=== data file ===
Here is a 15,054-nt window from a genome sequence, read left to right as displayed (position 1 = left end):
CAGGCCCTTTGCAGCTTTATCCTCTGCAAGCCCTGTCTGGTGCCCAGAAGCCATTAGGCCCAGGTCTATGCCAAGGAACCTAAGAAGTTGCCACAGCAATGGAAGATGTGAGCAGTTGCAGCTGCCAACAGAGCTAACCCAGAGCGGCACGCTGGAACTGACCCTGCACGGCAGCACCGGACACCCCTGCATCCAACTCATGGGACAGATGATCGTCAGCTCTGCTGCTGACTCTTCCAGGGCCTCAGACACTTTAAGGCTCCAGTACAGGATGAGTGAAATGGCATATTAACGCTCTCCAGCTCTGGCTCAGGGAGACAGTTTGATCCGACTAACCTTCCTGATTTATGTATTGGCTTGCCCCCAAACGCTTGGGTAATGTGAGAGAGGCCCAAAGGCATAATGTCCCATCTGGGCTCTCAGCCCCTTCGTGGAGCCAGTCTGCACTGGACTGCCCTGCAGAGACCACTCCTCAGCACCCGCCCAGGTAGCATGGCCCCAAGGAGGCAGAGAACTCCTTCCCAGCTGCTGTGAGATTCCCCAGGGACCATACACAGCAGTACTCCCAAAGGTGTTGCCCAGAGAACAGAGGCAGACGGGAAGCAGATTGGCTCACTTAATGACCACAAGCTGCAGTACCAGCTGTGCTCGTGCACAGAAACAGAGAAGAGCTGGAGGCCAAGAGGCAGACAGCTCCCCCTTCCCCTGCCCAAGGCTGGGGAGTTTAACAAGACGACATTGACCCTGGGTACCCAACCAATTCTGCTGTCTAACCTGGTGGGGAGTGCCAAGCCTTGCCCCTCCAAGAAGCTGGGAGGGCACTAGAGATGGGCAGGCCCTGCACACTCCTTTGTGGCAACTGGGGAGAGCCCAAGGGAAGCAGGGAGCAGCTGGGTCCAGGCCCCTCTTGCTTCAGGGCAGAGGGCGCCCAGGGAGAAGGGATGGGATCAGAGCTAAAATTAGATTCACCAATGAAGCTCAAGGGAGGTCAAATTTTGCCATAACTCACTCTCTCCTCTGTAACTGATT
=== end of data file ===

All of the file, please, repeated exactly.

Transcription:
Here is a 15,054-nt window from a genome sequence, read left to right as displayed (position 1 = left end):
CAGGCCCTTTGCAGCTTTATCCTCTGCAAGCCCTGTCTGGTGCCCAGAAGCCATTAGGCCCAGGTCTATGCCAAGGAACCTAAGAAGTTGCCACAGCAATGGAAGATGTGAGCAGTTGCAGCTGCCAACAGAGCTAACCCAGAGCGGCACGCTGGAACTGACCCTGCACGGCAGCACCGGACACCCCTGCATCCAACTCATGGGACAGATGATCGTCAGCTCTGCTGCTGACTCTTCCAGGGCCTCAGACACTTTAAGGCTCCAGTACAGGATGAGTGAAATGGCATATTAACGCTCTCCAGCTCTGGCTCAGGGAGACAGTTTGATCCGACTAACCTTCCTGATTTATGTATTGGCTTGCCCCCAAACGCTTGGGTAATGTGAGAGAGGCCCAAAGGCATAATGTCCCATCTGGGCTCTCAGCCCCTTCGTGGAGCCAGTCTGCACTGGACTGCCCTGCAGAGACCACTCCTCAGCACCCGCCCAGGTAGCATGGCCCCAAGGAGGCAGAGAACTCCTTCCCAGCTGCTGTGAGATTCCCCAGGGACCATACACAGCAGTACTCCCAAAGGTGTTGCCCAGAGAACAGAGGCAGACGGGAAGCAGATTGGCTCACTTAATGACCACAAGCTGCAGTACCAGCTGTGCTCGTGCACAGAAACAGAGAAGAGCTGGAGGCCAAGAGGCAGACAGCTCCCCCTTCCCCTGCCCAAGGCTGGGGAGTTTAACAAGACGACATTGACCCTGGGTACCCAACCAATTCTGCTGTCTAACCTGGTGGGGAGTGCCAAGCCTTGCCCCTCCAAGAAGCTGGGAGGGCACTAGAGATGGGCAGGCCCTGCACACTCCTTTGTGGCAACTGGGGAGAGCCCAAGGGAAGCAGGGAGCAGCTGGGTCCAGGCCCCTCTTGCTTCAGGGCAGAGGGCGCCCAGGGAGAAGGGATGGGATCAGAGCTAAAATTAGATTCACCAATGAAGCTCAAGGGAGGTCAAATTTTGCCATAACTCACTCTCTCCTCTGTAACTGATT